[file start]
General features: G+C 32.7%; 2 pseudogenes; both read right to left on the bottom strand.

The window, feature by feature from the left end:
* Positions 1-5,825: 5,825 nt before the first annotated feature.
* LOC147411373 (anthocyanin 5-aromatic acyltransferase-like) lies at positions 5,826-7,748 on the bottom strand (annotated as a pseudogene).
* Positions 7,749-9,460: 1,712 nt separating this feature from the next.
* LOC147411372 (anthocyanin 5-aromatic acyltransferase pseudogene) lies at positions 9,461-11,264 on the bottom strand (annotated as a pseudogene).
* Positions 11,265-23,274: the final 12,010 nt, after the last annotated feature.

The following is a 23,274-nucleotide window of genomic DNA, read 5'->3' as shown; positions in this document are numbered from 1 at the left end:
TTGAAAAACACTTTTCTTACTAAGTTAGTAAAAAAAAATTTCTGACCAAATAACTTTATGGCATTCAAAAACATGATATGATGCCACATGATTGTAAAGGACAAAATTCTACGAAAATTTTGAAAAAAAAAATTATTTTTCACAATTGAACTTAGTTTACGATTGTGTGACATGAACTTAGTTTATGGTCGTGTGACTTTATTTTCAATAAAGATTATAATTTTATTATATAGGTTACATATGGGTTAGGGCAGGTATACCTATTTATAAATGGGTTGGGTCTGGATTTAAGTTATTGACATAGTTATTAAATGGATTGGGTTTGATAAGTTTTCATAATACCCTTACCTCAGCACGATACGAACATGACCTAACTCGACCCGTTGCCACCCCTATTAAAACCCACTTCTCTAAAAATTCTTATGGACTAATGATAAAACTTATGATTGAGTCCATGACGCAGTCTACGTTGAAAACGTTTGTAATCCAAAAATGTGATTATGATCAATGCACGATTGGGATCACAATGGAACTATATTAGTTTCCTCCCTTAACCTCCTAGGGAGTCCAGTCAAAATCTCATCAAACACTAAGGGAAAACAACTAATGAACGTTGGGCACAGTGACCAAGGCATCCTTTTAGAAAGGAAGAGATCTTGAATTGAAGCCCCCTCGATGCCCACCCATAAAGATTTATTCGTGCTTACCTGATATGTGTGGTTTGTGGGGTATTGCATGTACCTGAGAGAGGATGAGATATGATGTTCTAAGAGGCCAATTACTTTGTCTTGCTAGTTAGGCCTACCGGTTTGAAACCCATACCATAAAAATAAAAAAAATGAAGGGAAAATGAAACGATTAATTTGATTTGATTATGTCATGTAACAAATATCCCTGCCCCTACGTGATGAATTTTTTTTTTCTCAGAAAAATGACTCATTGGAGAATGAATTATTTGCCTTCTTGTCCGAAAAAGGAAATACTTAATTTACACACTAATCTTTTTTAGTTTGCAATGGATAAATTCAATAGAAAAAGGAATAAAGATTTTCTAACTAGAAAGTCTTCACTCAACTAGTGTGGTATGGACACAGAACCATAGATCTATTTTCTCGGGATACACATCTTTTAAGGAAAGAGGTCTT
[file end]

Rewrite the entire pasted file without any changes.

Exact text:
General features: G+C 32.7%; 2 pseudogenes; both read right to left on the bottom strand.

The window, feature by feature from the left end:
* Positions 1-5,825: 5,825 nt before the first annotated feature.
* LOC147411373 (anthocyanin 5-aromatic acyltransferase-like) lies at positions 5,826-7,748 on the bottom strand (annotated as a pseudogene).
* Positions 7,749-9,460: 1,712 nt separating this feature from the next.
* LOC147411372 (anthocyanin 5-aromatic acyltransferase pseudogene) lies at positions 9,461-11,264 on the bottom strand (annotated as a pseudogene).
* Positions 11,265-23,274: the final 12,010 nt, after the last annotated feature.

The following is a 23,274-nucleotide window of genomic DNA, read 5'->3' as shown; positions in this document are numbered from 1 at the left end:
TTGAAAAACACTTTTCTTACTAAGTTAGTAAAAAAAAATTTCTGACCAAATAACTTTATGGCATTCAAAAACATGATATGATGCCACATGATTGTAAAGGACAAAATTCTACGAAAATTTTGAAAAAAAAAATTATTTTTCACAATTGAACTTAGTTTACGATTGTGTGACATGAACTTAGTTTATGGTCGTGTGACTTTATTTTCAATAAAGATTATAATTTTATTATATAGGTTACATATGGGTTAGGGCAGGTATACCTATTTATAAATGGGTTGGGTCTGGATTTAAGTTATTGACATAGTTATTAAATGGATTGGGTTTGATAAGTTTTCATAATACCCTTACCTCAGCACGATACGAACATGACCTAACTCGACCCGTTGCCACCCCTATTAAAACCCACTTCTCTAAAAATTCTTATGGACTAATGATAAAACTTATGATTGAGTCCATGACGCAGTCTACGTTGAAAACGTTTGTAATCCAAAAATGTGATTATGATCAATGCACGATTGGGATCACAATGGAACTATATTAGTTTCCTCCCTTAACCTCCTAGGGAGTCCAGTCAAAATCTCATCAAACACTAAGGGAAAACAACTAATGAACGTTGGGCACAGTGACCAAGGCATCCTTTTAGAAAGGAAGAGATCTTGAATTGAAGCCCCCTCGATGCCCACCCATAAAGATTTATTCGTGCTTACCTGATATGTGTGGTTTGTGGGGTATTGCATGTACCTGAGAGAGGATGAGATATGATGTTCTAAGAGGCCAATTACTTTGTCTTGCTAGTTAGGCCTACCGGTTTGAAACCCATACCATAAAAATAAAAAAAATGAAGGGAAAATGAAACGATTAATTTGATTTGATTATGTCATGTAACAAATATCCCTGCCCCTACGTGATGAATTTTTTTTTTCTCAGAAAAATGACTCATTGGAGAATGAATTATTTGCCTTCTTGTCCGAAAAAGGAAATACTTAATTTACACACTAATCTTTTTTAGTTTGCAATGGATAAATTCAATAGAAAAAGGAATAAAGATTTTCTAACTAGAAAGTCTTCACTCAACTAGTGTGGTATGGACACAGAACCATAGATCTATTTTCTCGGGATACACATCTTTTAAGGAAAGAGGTCTT